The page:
“Rock tripe”, genusUmbilicaria, is an edible lichen. There are 65 species of rock tripe, found in rocky or mountainous environments worldwide, especially where other organisms are scarce. The common rock tripe, scientific nameUmbilicaria mammulata, grows on shaded rocks in the forests of eastern North America. The genus name Umbilicaria refers to the lichen’s single attachment point in the middle, like a navel. The species name mammulata, literally means small breasted but is more accurately translated as bumpy, describing the papillae or bumps on the black lower side of the lichen. The common name in French is “tripe-de-roche”, the exact translation of the English. It was eaten as survival food by French Canadian settlers, and traditionally boiled in soups by the Cree and other Native Canadians.
UPPER SURFACE: 4-15(-30) cm, smooth, dull, grayish to brownish
LOWER SURFACE: black, covered with dense black rhizines
CHEMISTRY: medulla C+ and KC+ red
Common in eastern North America, is it elsewhere in the world, too? I know there is a similar species in Japan, U. esculenta (sold as iwatake in markets, though apparently hard to find nowadays according to Japanese friends).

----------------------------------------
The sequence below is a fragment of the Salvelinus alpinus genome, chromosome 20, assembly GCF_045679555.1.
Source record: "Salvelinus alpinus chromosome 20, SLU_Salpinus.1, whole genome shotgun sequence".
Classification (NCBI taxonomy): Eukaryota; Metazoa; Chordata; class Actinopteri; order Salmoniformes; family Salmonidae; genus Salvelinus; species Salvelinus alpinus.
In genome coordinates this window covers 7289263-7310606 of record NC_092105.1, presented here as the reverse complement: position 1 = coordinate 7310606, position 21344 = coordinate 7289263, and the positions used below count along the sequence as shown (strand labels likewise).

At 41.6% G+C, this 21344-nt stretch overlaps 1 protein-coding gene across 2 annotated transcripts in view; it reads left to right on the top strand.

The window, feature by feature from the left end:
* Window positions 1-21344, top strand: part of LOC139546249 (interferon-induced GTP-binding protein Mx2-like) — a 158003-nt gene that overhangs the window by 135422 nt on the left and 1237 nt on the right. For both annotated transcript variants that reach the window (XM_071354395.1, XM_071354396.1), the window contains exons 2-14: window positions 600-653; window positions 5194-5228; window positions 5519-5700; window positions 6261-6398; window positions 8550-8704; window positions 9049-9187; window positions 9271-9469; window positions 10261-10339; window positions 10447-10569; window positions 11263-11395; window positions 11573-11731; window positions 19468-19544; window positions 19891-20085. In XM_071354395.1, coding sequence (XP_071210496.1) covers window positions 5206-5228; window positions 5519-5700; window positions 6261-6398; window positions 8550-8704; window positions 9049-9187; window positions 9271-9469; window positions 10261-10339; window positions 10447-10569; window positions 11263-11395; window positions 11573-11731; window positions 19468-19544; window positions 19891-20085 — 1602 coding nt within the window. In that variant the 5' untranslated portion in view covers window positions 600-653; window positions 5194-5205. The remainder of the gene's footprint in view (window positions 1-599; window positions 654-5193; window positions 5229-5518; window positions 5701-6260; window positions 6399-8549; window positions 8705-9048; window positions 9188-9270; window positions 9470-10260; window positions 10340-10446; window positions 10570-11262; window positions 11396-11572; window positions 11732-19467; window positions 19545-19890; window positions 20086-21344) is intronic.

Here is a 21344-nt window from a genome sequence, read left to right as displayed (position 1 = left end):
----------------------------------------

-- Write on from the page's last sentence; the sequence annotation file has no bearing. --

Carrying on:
Common Name: Rock Tripe
Large grayish to brownish (greenish when wet) umbilicate lichen with black densely rhizinate lower surface. Will cover shaded rocks in deciduous forests in eastern North America, looking like someone has pasted withered old gray/blackened orange peels all over the rock.
On boulders and cliffs in deciduous forests, or near lakeshores.
Nothing comes close.
If boiled sufficiently, apparently this becomes edible. I found it very reminiscent of shoe leather, personally. But it’s listed in wilderness survival handbooks all the time as a good source of protein.
U. mammulata is among the largest lichens in the world. The thallus of U. mammulata is usually 4 to 15 centimeters in diameter, but specimens have been known to reach 63-centimetre (2.07 ft) in the Smoky Mountains of Tennessee. The smooth upper surface is a reddish-brown to grayish-brown color and the lower surface is pitch black.
This species is found on boulders and steep rock walls in forests and around lakes. It grows on several types of rock substrate, such as acid rock, sandstone, quartz, and granitic rock. Like most lichens, U. mammulata is sensitive to air and water quality. If conditions are optimal, seeing rocks or cliffs covered in dinner plate sized thalli is not unusual. However, it has been suggested that U. mammulata is not as sensitive to pH and water quality as it is to the frequency and duration of precipitation.
U. mammulata growing on a rock on Pratt Mountain.
U. mammulata on sandstone blocks in Otter Creek Wilderness, West Virginia.